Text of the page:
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The Green Life: Tracking TrekEast: Week 2

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February 23, 2011

Tracking TrekEast: Week 2

TrekEastWeek2John Davis's TrekEast adventure from Florida's Everglades to Canada's Gaspe Peninsula has as its goal to raise awareness of the East's remaining wild places, and to inspire people to help protect them. We at the Green Life are logging weekly updates of Davis's progress as he completes his 4,500-mile, human-powered trek.

The beginning of Davis's Week 2 was spent paddling the 100-mile Wilderness Waterway of Everglades National Park. Davis and his four-man crew (a physical therapist, a photographer, an environmental lawyer, and a conservation scientist) explored lakes, swamps, rivers, and creeks rich with wildlife. They saw birds including eagles, hawks, herons, osprey, and egrets and water-dwelling animals including sea turtles, manatees, alligators, and dolphins.

Davis enjoyed the route's serenity but was troubled when the silence (and thereby the creatures' feeding rituals) was interrupted at times by speeding motorboats. He wondered if the boats were driving away species that depended on the area. "This is a wonderful waterway," Davis blogged, "but it is not yet wholly wilderness."

The TrekEast crew spent their days navigating thick mangrove tunnels and their nights setting up camp on "chickees" (roofed platforms above the water.)They reported to the Park Service their rare sighting of a smalltooth sawfish, and were disappointed to learn that many of the big sawfish have been fished out. The crew suffered a couple of setbacks, including a hole in the gear canoe from a sharp branch, and getting briefly stranded in the "Nightmare" (a maze of shallow creeks that require a rising or high tide), but eventually made it to the sunny Gulf of Mexico.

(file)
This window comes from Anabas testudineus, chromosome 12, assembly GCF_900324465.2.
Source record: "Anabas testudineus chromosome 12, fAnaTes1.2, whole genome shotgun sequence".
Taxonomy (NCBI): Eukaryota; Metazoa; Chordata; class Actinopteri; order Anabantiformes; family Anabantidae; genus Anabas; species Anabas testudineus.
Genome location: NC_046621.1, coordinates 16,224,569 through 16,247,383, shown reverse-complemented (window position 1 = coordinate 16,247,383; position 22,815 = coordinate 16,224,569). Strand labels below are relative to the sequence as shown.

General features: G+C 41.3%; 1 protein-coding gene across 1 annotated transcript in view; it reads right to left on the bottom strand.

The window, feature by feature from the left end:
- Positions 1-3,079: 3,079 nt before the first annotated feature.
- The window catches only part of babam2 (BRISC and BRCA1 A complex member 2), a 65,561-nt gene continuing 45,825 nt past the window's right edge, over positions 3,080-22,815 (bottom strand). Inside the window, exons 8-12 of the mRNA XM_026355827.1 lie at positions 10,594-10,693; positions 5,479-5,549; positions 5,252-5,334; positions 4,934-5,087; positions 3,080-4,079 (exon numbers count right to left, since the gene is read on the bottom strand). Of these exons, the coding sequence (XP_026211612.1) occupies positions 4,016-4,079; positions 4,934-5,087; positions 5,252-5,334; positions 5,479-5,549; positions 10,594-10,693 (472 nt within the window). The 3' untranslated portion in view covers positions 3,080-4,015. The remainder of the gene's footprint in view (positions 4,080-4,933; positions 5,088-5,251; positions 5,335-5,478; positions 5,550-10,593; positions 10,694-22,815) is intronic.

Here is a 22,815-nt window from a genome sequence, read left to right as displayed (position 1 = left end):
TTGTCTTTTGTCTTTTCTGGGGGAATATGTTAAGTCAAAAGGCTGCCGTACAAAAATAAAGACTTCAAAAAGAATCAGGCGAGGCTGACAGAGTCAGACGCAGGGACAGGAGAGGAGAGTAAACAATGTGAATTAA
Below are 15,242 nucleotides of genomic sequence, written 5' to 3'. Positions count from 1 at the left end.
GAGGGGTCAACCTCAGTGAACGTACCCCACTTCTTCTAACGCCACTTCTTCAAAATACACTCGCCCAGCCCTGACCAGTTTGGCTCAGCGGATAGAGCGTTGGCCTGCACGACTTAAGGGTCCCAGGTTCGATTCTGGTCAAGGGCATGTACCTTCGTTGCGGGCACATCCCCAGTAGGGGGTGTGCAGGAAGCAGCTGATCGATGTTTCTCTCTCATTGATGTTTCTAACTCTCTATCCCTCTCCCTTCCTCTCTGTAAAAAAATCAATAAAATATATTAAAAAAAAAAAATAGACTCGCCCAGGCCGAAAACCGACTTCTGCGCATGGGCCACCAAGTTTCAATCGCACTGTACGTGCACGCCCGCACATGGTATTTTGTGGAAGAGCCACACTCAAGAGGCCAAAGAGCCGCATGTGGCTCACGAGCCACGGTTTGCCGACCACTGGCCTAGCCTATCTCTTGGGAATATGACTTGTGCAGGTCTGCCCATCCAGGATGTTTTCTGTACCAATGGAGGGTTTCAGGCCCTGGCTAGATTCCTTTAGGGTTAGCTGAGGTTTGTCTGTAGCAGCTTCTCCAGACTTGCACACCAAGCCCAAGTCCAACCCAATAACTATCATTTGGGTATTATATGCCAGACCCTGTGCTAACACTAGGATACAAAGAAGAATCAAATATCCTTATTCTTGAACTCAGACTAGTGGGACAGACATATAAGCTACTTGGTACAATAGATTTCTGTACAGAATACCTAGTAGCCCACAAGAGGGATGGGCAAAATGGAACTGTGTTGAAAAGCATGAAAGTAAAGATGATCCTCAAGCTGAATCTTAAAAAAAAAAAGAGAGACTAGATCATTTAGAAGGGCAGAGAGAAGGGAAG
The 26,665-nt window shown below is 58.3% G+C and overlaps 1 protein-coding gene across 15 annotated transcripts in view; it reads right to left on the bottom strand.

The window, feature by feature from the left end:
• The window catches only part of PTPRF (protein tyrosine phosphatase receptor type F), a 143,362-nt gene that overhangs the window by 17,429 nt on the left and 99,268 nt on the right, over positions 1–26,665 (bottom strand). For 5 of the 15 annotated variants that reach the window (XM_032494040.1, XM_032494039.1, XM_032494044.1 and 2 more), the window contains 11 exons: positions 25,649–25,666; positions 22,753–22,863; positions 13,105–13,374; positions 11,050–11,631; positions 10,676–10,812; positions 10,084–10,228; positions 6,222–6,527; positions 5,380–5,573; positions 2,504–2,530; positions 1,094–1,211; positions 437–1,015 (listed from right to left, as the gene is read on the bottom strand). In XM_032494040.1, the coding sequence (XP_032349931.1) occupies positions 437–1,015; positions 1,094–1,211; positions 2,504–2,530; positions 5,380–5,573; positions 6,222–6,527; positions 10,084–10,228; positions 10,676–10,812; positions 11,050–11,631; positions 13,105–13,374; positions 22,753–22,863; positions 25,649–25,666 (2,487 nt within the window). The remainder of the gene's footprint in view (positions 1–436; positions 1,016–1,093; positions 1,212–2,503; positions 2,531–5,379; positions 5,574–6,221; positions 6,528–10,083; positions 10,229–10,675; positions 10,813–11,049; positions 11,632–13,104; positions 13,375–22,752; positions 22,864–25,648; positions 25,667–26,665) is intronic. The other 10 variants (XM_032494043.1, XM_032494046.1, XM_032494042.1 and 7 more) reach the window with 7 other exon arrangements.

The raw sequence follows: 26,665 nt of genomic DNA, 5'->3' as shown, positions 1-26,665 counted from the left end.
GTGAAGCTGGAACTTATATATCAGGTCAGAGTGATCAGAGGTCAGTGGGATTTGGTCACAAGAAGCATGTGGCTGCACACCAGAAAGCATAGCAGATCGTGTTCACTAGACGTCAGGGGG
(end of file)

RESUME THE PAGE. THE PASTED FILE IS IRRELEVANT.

After completing the Wilderness Waterway, Davis headed north to Fakahatchee Strand Preserve State Park and Big Cypress National Preserve, noting along the way the need for secure wildlife passages near busy highways that fragment habitat. He carried a tiny turtle safely across the Tamiami Highway, but saw many others that hadn't been so lucky. 

Among other actions noted by Davis to be essential in helping to protect and reconnect the wilds of Florida was the need to return natural freshwater flows to areas where saltwater has crept in from rising sea levels, and the need to protect and restore seagrass beds that have been damaged by development, pollution, and motorboats.

Before leaving Big Cypress, Davis was happy to stumble upon what might have been what he had hoped to find: panther tracks.

--Molly Oleson /photo courtesy Wildlands Network

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